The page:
Page:Dictionary of National Biography. Sup. Vol II (1901).djvu/138

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Debbieg
Debbieg
126

Chatham and Sheerness were ordered to be carried out. He invented a movable chevaux de frise and a machine on wheels for defending a breach, an engraving of which is given in Grose's 'Military Antiquities.'

Debbieg proposed to raise a corps of military artificers at home on the model of the companies at Gibraltar, and developed the project in a letter to Lord Amherst dated 30 July 1779, but the proposal was not favourably received at the time, although eight years later it was adopted.

When Lord George Gordon decided, at the meeting of 29 May 1780, to march on 2 June with a 'no popery' mob to the House of Commons, Lord Amherst committed to Debbieg the task of placing the public buildings in London in a state of defence. Little time was available; but when, five days later, the riots commenced he had been able to take effectual measures for the protection of the Bank of England, the British Museum, and other public buildings and offices, as well as the New River head. On the 3rd, and again on 7 June, he assisted Colonel Twistleton in defending the Bank of England against the mob, who, finding the principal public buildings prepared for defence, wreaked their vengeance on Roman catholic chapels and the houses of public men who had supported the relief of Roman catholics. The riots ceased on 7 June as soon as the king ordered active military measures, but Debbieg continued to exercise his metropolitan responsibility until early in July, when trade and tranquillity were completely re-established. In the meantime he furnished the Bank of England with plans and estimates for making the buildings permanently, secure.

At the manœuvres of 1780 the king complimented Debbieg on the rapidity with which he threw three bridges across the Thames below Gravesend, by which the whole army was quickly transferred from Essex to Kent. In October Debbieg submitted to Lord Sandwich a proposal to close Gillingham Creek, and to improve the navigation of the Medway at Chatham. The idea was in advance of the time, but was carried out eighty years later. He also proposed, in January 1781, a new pontoon equipment, which was adopted by the board of ordnance and continued in use for many years.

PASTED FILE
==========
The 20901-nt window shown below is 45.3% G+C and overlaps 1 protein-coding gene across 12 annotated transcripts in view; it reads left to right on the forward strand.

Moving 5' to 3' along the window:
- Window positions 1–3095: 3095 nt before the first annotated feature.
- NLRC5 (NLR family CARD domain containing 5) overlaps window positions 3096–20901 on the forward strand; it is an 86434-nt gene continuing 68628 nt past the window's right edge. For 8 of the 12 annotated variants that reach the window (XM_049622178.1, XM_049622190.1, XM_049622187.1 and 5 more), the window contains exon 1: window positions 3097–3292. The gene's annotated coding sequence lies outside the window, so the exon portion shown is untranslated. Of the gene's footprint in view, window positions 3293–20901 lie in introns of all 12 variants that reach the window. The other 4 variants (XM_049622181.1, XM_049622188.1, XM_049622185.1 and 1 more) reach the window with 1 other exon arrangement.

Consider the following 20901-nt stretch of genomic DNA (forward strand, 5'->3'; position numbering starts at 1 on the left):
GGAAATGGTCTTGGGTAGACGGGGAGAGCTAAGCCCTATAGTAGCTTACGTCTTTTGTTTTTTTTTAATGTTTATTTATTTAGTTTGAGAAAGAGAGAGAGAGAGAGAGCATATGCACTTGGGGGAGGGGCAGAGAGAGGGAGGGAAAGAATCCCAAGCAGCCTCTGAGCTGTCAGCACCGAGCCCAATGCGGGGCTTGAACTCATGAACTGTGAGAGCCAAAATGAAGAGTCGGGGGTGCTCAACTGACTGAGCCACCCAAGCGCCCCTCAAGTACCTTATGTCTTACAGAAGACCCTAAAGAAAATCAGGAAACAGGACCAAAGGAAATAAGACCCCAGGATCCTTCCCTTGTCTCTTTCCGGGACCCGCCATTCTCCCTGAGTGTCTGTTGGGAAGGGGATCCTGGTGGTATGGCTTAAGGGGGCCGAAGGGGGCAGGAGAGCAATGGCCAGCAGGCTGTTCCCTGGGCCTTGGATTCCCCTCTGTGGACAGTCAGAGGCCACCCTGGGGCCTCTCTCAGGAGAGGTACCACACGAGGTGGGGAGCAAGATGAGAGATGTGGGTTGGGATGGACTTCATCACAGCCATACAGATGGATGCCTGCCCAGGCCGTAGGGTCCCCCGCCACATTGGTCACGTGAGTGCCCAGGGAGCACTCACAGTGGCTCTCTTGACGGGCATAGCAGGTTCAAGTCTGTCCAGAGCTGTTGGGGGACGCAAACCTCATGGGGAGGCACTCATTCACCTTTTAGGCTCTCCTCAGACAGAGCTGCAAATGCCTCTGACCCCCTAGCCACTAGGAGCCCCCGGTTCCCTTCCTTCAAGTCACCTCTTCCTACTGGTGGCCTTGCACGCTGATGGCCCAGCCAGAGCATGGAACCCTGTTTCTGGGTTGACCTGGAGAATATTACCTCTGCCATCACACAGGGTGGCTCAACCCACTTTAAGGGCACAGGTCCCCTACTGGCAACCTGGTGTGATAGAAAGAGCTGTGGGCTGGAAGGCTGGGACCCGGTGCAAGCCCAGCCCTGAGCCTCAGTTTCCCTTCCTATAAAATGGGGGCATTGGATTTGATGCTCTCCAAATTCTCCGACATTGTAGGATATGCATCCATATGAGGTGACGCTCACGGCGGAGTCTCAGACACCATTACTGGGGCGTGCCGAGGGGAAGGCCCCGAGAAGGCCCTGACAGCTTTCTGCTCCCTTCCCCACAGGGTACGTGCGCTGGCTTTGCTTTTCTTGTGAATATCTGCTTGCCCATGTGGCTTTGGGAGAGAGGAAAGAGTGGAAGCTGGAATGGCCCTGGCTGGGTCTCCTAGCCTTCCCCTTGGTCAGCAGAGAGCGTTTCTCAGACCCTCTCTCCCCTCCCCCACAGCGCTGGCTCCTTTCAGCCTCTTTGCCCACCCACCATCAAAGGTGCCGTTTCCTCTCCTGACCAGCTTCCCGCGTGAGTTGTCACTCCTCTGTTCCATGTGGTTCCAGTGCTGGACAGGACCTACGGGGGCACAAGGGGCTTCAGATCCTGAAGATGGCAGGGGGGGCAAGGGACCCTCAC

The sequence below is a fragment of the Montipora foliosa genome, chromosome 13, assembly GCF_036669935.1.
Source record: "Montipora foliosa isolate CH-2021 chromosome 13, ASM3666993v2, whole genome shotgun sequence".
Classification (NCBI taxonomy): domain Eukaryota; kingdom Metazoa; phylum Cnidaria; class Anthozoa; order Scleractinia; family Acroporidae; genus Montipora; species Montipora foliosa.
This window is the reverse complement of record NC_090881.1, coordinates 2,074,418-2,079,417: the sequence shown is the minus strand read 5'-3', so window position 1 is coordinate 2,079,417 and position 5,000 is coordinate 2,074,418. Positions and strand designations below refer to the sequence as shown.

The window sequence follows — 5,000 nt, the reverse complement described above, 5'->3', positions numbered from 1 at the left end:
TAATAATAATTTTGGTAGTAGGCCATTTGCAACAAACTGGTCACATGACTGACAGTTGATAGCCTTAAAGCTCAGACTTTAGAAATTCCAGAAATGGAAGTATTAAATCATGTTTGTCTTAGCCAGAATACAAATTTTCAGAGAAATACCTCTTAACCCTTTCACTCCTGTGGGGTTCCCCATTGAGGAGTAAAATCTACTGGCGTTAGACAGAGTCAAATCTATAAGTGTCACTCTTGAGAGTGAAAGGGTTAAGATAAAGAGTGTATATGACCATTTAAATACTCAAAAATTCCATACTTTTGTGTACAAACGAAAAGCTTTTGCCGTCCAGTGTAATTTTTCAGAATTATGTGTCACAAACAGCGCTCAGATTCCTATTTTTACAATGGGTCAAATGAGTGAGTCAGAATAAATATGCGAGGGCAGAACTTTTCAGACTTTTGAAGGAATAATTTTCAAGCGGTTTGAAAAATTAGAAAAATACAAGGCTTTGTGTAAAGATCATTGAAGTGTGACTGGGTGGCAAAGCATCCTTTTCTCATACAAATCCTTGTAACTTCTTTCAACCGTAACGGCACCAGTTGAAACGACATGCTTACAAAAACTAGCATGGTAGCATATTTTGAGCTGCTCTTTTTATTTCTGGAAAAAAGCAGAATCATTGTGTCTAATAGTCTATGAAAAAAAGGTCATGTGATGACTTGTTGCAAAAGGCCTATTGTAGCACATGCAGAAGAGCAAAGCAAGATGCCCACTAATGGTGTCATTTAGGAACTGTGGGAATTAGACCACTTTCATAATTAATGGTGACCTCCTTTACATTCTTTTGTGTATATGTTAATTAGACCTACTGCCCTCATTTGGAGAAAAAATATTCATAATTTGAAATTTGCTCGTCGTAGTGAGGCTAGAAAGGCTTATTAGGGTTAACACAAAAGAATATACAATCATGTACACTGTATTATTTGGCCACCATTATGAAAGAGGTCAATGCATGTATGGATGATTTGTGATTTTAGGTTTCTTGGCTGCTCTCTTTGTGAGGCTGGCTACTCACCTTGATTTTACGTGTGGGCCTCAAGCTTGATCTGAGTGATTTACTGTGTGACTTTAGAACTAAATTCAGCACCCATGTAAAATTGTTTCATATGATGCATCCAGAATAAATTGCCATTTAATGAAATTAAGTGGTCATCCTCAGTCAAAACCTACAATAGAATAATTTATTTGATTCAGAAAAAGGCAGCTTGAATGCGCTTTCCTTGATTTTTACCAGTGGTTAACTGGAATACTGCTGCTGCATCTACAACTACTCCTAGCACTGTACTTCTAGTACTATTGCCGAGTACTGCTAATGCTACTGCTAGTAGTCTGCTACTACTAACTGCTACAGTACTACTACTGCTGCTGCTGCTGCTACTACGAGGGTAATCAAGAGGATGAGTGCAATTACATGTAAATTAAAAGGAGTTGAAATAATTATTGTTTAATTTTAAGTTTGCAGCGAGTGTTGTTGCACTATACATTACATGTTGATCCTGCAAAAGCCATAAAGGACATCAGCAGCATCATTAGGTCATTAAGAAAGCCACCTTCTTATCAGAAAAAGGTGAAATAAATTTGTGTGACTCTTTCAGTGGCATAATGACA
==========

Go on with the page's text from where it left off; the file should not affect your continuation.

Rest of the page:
On 24 Jan. 1781 Debbieg was promoted to be sub-director and major in the royal engineers, and on 20 Nov. 1782 to be colonel. It was about this time that he selected for his clerk William Cobbett [q. v.], then a recruit in one of the depot battalions at Chatham.

On the third duke of Richmond becoming master-general of the ordnance in March 1782, Debbieg, who had had some passages of arms with him on the subject of defence, and had been attacked by him in the House of Lords in the previous November, found, or fancied he found, his position slighted and his official representations ignored; and when the duke obtained a royal warrant for the reduction and reorganisation of the royal engineers in 1784, by which the emoluments of the colonels were very largely reduced, Debbieg's hot temper and outspokenness got the better of his judgment, and he wrote a private letter to the duke, couched in such strong terms that he was tried by a general court-martial, and sentenced to be reprimanded. In the following year the House of Commons nominated Debbieg to be a member of the board of land and sea officers to report on the defences of the kingdom, but the duke refused to allow him to serve, and for some years he was unemployed. Having worked out and submitted a scheme of considerable merit and breadth of view for the defence of the kingdom, of which no notice whatever was taken, he wrote another intemperate letter to the duke, dated 16 March 1789, and published it in the 'Gazetteer.' He was again tried by a general court-martial, and sentenced to be deprived of rank and pay for six months. This incident is referred to in the 'Rolliad' in the lines beginning

Learn, thoughtless Debbieg, now no more a youth,
The woes unnumbered that encompass truth.

His conduct does not seem to have been considered very serious, for he was received at court before his six months' suspension had expired, and was promoted to be major-general on 12 Oct. 1793, and lieutenant-general on 1 Jan. 1798. Much to his indignation he was posted to the invalid engineers on 31 Aug. 1799. On 15 March 1800 the king granted him a special additional pension in consideration of his services, and he was promoted to be general on 25 Sept. 1803.

Debbieg died at his residence in Margaret Street, Cavendish Square, London, on 27 May 1810, leaving two sons in the army Clement (d. 18 April 1819), in the 57th foot, and Henry, in the 44th foot, who became a lieutenant-colonel and fort major of Dartmouth castle. His wife died in March 1801.

[Royal Engineers' Records; Royal Engineers Journal, 1887; Gent. Mag. 1789, 1801, 1810, 1819; European Mag. 1789, 1790,1810; Ann. Biog. 1836; Grose's Military Antiquities, vol. ii.;